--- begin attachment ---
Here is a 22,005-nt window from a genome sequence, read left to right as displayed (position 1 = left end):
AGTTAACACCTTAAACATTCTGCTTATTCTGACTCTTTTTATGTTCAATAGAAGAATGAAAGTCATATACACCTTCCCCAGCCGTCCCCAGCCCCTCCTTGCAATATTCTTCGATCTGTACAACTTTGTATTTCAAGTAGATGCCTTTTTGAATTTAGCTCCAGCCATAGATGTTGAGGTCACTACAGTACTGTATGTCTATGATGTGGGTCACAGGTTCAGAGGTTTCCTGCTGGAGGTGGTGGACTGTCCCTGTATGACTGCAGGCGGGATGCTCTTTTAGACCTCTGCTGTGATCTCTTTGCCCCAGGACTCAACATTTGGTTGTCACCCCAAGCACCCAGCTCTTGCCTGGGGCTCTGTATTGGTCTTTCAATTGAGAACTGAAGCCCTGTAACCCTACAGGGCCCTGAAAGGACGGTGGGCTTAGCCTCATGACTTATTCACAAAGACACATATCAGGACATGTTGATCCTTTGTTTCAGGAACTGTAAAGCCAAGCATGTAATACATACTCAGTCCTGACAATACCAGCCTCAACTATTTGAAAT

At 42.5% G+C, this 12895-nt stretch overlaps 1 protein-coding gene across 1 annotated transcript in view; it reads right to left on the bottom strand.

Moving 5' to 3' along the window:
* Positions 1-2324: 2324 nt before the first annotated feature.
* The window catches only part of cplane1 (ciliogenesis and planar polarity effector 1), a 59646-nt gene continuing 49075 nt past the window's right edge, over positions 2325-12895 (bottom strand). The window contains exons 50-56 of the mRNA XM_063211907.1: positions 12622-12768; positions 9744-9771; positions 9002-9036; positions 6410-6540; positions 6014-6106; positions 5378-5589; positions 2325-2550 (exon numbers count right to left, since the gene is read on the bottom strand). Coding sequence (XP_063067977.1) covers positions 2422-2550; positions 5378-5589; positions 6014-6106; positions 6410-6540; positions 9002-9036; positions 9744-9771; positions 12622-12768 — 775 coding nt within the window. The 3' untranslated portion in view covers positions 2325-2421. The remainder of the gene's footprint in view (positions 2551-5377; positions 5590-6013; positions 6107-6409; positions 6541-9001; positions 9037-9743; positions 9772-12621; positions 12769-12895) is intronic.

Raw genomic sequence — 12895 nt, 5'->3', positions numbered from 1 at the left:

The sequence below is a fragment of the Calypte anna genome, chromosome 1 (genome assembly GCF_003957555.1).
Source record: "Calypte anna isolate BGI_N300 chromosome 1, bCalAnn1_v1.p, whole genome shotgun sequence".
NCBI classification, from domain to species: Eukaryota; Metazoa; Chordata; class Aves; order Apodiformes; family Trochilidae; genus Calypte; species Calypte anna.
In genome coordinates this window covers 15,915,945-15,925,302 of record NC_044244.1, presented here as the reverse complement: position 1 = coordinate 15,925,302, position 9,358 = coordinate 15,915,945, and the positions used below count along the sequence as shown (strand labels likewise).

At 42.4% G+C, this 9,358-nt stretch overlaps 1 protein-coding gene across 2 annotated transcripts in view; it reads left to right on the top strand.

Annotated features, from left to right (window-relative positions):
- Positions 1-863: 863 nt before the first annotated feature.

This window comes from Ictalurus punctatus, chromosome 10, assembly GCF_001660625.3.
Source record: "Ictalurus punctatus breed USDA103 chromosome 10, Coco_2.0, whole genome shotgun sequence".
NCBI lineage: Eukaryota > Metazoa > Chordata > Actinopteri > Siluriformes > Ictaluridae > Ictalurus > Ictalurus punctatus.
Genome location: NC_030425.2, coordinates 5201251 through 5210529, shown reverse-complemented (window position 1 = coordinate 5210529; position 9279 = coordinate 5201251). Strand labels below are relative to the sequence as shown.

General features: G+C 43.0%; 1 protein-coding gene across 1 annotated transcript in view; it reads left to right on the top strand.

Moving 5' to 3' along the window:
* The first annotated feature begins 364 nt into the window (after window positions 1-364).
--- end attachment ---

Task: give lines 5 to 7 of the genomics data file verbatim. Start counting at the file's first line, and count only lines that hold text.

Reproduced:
* Positions 1-2324: 2324 nt before the first annotated feature.
* The window catches only part of cplane1 (ciliogenesis and planar polarity effector 1), a 59646-nt gene continuing 49075 nt past the window's right edge, over positions 2325-12895 (bottom strand). The window contains exons 50-56 of the mRNA XM_063211907.1: positions 12622-12768; positions 9744-9771; positions 9002-9036; positions 6410-6540; positions 6014-6106; positions 5378-5589; positions 2325-2550 (exon numbers count right to left, since the gene is read on the bottom strand). Coding sequence (XP_063067977.1) covers positions 2422-2550; positions 5378-5589; positions 6014-6106; positions 6410-6540; positions 9002-9036; positions 9744-9771; positions 12622-12768 — 775 coding nt within the window. The 3' untranslated portion in view covers positions 2325-2421. The remainder of the gene's footprint in view (positions 2551-5377; positions 5590-6013; positions 6107-6409; positions 6541-9001; positions 9037-9743; positions 9772-12621; positions 12769-12895) is intronic.

Raw genomic sequence — 12895 nt, 5'->3', positions numbered from 1 at the left: